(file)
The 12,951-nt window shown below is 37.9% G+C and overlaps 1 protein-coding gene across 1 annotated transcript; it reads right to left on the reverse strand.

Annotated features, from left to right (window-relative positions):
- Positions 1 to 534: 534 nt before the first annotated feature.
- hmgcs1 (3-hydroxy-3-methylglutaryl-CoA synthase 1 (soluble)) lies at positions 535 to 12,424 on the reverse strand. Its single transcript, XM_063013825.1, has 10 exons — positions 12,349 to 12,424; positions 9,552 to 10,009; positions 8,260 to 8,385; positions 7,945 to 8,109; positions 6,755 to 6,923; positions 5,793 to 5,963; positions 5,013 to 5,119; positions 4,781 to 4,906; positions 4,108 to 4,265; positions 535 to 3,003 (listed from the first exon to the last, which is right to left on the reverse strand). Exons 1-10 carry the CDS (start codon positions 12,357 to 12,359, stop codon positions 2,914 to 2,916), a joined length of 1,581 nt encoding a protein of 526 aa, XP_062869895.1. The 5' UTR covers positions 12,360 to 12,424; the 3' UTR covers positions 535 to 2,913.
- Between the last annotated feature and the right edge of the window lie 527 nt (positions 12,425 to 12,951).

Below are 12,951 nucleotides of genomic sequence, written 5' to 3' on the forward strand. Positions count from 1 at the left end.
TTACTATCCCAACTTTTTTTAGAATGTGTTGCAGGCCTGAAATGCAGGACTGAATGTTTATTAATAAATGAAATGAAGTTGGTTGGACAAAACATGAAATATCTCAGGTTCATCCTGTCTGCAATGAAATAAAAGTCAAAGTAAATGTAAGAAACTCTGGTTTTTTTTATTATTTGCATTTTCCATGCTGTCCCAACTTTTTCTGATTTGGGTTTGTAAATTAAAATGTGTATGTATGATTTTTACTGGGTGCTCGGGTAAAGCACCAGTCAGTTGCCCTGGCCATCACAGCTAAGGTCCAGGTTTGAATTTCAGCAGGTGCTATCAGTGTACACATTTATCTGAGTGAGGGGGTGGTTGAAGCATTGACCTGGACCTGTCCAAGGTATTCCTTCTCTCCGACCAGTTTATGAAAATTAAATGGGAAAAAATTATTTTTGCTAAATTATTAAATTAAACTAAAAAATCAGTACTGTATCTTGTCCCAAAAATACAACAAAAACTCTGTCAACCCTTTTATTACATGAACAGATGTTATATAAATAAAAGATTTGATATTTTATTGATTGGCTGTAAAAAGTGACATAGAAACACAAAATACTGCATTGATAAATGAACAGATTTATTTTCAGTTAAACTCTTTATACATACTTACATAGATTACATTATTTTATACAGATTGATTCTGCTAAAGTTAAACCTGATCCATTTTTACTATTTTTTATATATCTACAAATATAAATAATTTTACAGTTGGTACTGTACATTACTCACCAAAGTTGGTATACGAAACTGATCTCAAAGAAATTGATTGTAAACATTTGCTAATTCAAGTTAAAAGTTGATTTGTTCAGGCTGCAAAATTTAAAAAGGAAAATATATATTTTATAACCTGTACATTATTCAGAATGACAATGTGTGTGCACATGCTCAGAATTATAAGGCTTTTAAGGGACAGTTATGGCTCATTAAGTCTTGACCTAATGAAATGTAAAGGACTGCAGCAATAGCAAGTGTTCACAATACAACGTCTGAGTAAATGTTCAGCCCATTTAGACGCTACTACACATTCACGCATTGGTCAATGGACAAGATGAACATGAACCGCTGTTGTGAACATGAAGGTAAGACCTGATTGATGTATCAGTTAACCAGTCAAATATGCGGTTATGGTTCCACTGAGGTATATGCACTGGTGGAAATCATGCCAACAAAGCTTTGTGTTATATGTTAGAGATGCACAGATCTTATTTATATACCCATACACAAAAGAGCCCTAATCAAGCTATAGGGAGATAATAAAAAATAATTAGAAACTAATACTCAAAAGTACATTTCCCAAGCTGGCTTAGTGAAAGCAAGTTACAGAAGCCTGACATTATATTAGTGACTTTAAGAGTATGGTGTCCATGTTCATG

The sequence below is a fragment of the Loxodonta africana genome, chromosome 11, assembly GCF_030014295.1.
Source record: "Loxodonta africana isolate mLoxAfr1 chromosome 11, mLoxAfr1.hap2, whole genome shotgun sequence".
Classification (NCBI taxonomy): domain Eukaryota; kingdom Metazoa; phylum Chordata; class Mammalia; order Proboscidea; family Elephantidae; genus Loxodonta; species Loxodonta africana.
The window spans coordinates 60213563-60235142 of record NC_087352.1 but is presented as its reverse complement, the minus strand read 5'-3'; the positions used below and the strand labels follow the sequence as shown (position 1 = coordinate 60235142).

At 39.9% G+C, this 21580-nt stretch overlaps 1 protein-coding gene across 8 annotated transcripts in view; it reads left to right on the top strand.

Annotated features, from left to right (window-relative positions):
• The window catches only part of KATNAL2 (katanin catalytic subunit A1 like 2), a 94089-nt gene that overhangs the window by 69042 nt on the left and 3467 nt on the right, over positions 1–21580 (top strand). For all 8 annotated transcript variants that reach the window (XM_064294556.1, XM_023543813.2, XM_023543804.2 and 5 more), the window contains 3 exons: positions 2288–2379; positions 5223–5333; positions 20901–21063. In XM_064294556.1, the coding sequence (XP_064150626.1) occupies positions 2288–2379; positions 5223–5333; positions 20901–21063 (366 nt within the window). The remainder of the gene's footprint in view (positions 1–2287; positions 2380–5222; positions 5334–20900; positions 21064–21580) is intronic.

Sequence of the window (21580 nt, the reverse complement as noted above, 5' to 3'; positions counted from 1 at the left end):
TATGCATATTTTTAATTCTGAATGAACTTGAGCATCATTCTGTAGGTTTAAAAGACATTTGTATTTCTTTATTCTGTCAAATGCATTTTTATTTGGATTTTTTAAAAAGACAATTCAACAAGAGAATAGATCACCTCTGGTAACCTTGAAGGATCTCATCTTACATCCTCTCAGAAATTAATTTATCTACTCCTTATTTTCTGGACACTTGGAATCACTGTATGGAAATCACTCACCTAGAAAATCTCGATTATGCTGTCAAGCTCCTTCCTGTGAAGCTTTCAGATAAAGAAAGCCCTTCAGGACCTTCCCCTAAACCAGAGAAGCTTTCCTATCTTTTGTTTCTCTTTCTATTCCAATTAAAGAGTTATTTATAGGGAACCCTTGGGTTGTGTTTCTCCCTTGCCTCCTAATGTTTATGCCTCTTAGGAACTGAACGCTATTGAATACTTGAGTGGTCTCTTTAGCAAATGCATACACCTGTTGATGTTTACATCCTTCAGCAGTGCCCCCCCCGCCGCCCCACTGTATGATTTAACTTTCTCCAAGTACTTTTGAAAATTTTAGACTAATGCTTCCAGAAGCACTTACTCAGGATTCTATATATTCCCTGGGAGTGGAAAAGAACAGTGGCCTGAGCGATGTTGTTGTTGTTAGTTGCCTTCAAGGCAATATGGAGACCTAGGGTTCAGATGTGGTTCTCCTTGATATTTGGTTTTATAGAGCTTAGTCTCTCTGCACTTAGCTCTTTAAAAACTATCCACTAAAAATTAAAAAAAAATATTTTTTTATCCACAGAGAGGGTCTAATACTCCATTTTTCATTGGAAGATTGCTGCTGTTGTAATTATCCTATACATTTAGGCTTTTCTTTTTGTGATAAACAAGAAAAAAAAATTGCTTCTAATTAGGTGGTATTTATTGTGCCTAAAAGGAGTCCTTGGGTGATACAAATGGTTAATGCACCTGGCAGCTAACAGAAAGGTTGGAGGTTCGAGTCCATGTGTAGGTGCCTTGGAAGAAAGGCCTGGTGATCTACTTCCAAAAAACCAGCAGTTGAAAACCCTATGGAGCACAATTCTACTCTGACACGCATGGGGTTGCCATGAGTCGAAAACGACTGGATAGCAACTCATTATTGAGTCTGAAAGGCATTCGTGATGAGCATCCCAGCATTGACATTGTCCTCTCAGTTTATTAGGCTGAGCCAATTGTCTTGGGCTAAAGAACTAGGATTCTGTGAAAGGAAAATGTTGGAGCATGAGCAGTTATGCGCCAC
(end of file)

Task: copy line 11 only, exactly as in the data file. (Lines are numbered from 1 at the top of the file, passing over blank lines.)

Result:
The window spans coordinates 60213563-60235142 of record NC_087352.1 but is presented as its reverse complement, the minus strand read 5'-3'; the positions used below and the strand labels follow the sequence as shown (position 1 = coordinate 60235142).